How f*&king up is good for business

What are you on about?

I know it seems mad to celebrate things to going wrong but in all the years I have been working, the f*&k ups have been big turning points for every business I’ve worked in.

2 Quick Stories

1) Destroying someone’s home

I used to run a business in Sutton Coldfield which provided removal services to house builders across the UK. It was a brilliant little business, turning out solid profits and big smiles.

We were dealing with a hugely emotional part of people’s lives and so when things went wrong, they went really wrong. There are many occasions where things got damaged but one particular incident remains firmly lodged in my mind. We were moving a pensioner into an apartment in South Wales and the removal company we used subcontracted without us knowing to complete cowboys.

I’ll spare you the detail, but it is fair to say about 60% of this 80 year olds possessions were damaged on a flagship site… that just happened to be visited the same day but the MD…in an area we had 2 other moves go wrong that week.

Very quickly word gets about that we aren’t doing a good job, so I had to nip it in the bud quickly. Cap in hand, I went to see the customer first. I listened, I sympathised, I took a verbal beating from the family and I left with a promise to put things right. I spent time with the sales person who also had it in the ear, the sales manager and provided a report the same day to the MD with an action plan.

Flames doused, I moved quickly to ensure everything was either repaired or replaced within a few days. We by-passed insurance as it would take too long and I personally took some items to be repaired and returned them in my car.

All in all it cost a lot of money to put right. But a funny thing happened. People started to talk about how much we cared. They told their colleagues, the customer told other purchasers and all of a sudden our brand became some sort of anomaly, something extraordinary.

From then on, the sites in South Wales knew that should anything go wrong, we had it covered. We would go above and beyond and as a house builder, they didn’t need to worry. They saw me attend every single move for the next few months ensuring everything went well. I did this to reinforce how much we cared.

People liked to talk about the disasters, as they make good stories. However, when you do something unexpected to sort it out the problems, people talk even more, but this time they are your biggest fans.

2) Massive unexpected price hike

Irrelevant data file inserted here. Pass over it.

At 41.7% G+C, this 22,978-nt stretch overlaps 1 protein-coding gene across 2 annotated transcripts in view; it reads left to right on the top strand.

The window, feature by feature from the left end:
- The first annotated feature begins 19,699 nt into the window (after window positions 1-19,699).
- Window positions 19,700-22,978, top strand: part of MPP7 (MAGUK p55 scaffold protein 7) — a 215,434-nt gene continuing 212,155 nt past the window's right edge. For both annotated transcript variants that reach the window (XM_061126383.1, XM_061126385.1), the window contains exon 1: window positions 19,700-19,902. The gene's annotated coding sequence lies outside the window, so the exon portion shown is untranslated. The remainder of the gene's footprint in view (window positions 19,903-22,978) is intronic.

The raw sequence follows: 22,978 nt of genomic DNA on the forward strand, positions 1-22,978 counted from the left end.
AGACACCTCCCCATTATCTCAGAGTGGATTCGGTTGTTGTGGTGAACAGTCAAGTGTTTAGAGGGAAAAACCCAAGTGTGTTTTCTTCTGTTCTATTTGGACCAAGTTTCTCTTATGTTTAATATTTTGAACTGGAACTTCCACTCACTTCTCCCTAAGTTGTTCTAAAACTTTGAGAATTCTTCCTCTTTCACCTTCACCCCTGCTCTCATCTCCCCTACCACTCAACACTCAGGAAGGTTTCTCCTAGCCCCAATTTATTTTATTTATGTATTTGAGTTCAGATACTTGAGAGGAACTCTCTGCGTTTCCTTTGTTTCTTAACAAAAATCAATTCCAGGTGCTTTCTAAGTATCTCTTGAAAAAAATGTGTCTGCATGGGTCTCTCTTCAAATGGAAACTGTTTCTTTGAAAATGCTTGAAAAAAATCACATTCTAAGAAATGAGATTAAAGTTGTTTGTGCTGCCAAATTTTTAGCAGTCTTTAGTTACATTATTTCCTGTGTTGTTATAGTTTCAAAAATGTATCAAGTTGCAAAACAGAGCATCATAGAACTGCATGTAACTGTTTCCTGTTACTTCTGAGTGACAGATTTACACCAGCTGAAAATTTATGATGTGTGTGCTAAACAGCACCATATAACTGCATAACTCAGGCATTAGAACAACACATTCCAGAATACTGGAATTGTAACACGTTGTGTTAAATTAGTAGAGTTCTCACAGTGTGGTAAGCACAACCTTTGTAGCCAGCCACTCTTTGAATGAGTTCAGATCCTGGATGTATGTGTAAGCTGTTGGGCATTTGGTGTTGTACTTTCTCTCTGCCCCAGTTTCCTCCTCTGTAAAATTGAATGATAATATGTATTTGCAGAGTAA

In my previous agency I was head of sales. Working with a local businessman who owned a chain of restaurants we worked for 12-18 months on a particular day-rate. That was until we had an internal management meeting and realised, we were massively undercharging.

When it came to re-signing the contracts, I added £50 per day to his day rate. When I emailed over the documents to sign I said in the email “Oh and please note the day rate has had a slight rise to reflect the new arrangement and this year’s operational costs” (or words to that effect).

The shit hit the fan.

I was accused of treating his money with disregard and having no respect for his business or him as a person. It was quite a reaction! What I had failed to consider was that although he paid the lowest rates we charged, it was actually a 10% increase in his pricing at a time when he was feeling the pinch.

I had failed to understand his situation and how he liked to work. I hadn’t spoken to him about it face to face. I had missed it in the most recent meeting and instead, rather lazily, tagged it on to an email afterwards. FAIL.

My immediate reaction was to call him and tackle it head on…cap in hand. My hands went up and I held them high. I focused on a solution and told everyone in our business, I had f*&cked up.

From then on our relationship was much clearer. He saw how I would react to an issue and how my default was to lean into problems and take ownership over them. That meant a lot to him and so in the back of his mind, he knew what sort of people and agency he was dealing with.


So I’m not saying, go out there and ruin someone’s home or raise prices without discussing it with your client. What I am saying is f*&king up is one of the best marketing tools you have. It gives you the opportunity to not tell people who you are as a business, but rather show people who you are.

It is after all, a human approach to marketing 😉